As before, Google is taking steps to roll out new updates to Panda and Penguin that are expected to target those sites that have poor quality content and spammy links. It is expected that both updates will carry penalties for violators and so it is a prudent step to review your content strategy to ward off any risks of penalties from Google.
Panda has been consistent in its objective to ensure that quality content is given a high rank that it deserves and bad sites with bad quality content are punished by way of lower rankings in SERPs. Earlier on, until Panda made its first appearance website, webmasters were having a good time because they were using content farms not only to automate the process of content creation but also to create large volume of content. Both these factors had resulted in an unfair advantage being enjoyed by webmasters that artificially boosted their SERPs. So far the Panda updates have reasonably helped in penalizing sites that have bad content and we can see that the updates are now becoming more like slight adjustments that though impactful still serve their objective.
Google Panda 4.1 is the latest version of Panda that rolled out in September and although it still targeting sites with bad content, it is said to promote small and mid-sized websites that have high quality content. This move is expected to help lesser known websites compete against large scale websites. How this works in future, only time will tell.
How to be careful and avoid the Panda penalty:
Do we exactly know what is considered as a bad content by Panda? Below are some pointers that provide information in this direction:
– User Experience is bad: Content that is un-engaging and uninformative and fails to provide any value comes in this category. Such content could invite a strike from Google.
– Very Thin Content: Thin content sites are liable to get hit by Panda as neither do they have relevant content, nor do they have a sufficient amount of content.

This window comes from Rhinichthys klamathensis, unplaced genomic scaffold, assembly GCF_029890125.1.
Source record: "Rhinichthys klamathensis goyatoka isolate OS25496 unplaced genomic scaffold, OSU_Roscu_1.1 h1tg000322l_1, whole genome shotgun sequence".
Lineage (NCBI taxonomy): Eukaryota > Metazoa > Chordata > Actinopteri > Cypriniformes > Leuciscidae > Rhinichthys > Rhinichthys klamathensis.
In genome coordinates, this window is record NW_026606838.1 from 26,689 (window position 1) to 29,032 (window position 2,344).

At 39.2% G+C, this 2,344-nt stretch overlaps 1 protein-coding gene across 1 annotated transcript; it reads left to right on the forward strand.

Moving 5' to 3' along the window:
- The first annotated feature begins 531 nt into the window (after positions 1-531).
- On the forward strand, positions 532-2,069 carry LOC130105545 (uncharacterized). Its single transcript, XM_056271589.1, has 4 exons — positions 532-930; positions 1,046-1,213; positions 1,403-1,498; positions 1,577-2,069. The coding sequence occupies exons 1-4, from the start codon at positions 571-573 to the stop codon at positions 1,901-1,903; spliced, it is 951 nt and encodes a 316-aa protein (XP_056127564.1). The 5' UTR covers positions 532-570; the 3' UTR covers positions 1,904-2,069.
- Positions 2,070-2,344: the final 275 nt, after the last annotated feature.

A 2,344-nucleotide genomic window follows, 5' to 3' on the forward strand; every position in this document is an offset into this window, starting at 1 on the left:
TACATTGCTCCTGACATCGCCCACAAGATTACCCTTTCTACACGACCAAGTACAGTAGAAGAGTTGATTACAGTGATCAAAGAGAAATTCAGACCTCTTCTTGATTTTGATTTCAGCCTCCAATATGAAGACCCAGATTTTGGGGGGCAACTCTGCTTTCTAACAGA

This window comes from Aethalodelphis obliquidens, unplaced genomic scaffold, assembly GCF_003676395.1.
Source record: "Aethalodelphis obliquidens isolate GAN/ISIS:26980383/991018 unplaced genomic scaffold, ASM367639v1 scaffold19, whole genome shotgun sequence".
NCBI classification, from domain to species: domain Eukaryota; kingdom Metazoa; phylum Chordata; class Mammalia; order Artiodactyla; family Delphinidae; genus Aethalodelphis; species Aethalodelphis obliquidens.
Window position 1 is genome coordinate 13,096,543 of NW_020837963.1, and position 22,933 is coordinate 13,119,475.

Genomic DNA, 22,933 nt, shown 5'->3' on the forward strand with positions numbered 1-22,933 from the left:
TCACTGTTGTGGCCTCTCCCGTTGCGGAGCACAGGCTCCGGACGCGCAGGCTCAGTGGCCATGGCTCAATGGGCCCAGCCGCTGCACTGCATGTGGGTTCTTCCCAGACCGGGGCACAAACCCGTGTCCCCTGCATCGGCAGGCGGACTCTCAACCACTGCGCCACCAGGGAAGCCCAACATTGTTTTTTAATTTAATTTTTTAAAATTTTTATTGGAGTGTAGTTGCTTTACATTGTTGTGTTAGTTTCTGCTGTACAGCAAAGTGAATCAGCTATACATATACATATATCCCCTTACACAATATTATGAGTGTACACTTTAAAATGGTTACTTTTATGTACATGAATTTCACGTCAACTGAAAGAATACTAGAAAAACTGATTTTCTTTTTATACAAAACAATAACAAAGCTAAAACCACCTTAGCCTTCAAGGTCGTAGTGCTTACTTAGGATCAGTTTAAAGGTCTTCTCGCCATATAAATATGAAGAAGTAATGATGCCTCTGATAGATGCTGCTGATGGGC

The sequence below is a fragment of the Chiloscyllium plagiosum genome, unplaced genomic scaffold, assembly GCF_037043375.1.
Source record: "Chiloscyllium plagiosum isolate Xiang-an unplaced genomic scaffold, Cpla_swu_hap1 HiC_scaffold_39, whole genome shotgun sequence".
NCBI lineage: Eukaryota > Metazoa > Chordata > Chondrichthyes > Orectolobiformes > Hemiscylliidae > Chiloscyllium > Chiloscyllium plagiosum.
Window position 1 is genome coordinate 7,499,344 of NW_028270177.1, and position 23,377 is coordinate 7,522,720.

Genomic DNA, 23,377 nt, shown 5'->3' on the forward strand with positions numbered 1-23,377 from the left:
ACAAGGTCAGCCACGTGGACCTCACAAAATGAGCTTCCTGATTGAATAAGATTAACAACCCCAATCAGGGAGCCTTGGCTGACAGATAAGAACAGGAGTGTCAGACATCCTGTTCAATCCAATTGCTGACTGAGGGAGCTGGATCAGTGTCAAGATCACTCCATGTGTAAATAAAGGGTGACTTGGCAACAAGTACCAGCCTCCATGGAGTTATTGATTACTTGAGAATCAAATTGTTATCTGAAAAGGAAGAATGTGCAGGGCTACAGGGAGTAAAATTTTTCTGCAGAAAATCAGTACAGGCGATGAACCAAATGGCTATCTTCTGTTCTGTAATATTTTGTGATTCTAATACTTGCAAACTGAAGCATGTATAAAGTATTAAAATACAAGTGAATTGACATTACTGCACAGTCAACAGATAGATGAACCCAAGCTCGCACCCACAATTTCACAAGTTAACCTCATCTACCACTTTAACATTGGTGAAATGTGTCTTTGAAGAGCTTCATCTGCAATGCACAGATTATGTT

– Duplicate content: This is still a negative factor that leads to penalties by Panda.
– Stuffing of Keywords: As above, this is still a negative factor.
– Content that is outdated: This refers to content in websites that is not updated for a long time and sits idle.
Penguin’s role in low quality Content:
Penguin is poised to eliminate spammy and unnatural links. It penalizes sites that indulge in artificial link building through link farms. This is a fair measure because as per Google policies link building should be a natural process with no intervention from individuals or artificial means. Content is the key here and sites that have relevant content should in the natural course of business, build a link naturally that would be far stronger and valuable than a link that is built artificially. Penguin recognizes this fact.
10 ways to work as per Panda guidelines:
– Increase the quality of content. This can be achieved in multiple ways:
o Do a thorough research and create the content that your audience expects.
o Write on trending topics.
o Be lavish with illustrations, graphics and examples.
o Format your work and do checking, editing and proof-reading. Again and again.
– Do an audit of your website and pick out and remove content from it that is outdated and old. For example old and incorrect studies or reports.
– Opt for evergreen content that will always be relevant and never go out of style. This includes content that includes instructions, FAQs, reference material and top tip posts.
– Keep Keyword density around 2% – 4% to generate organic traffic to your website.
– Don’t indulge in plagiarism by copying content.
– Post content that is long and engaging. A length of about 2000 words per post is a good size.
– Stay on the topic of your website and don’t digress from it.
– Format your posts by adding Headers, sub Headers, bullet points and paragraphs.
– Create link worthy content so that it attracts outside content.
– Create content that is engaging and educating so that the user experience is good.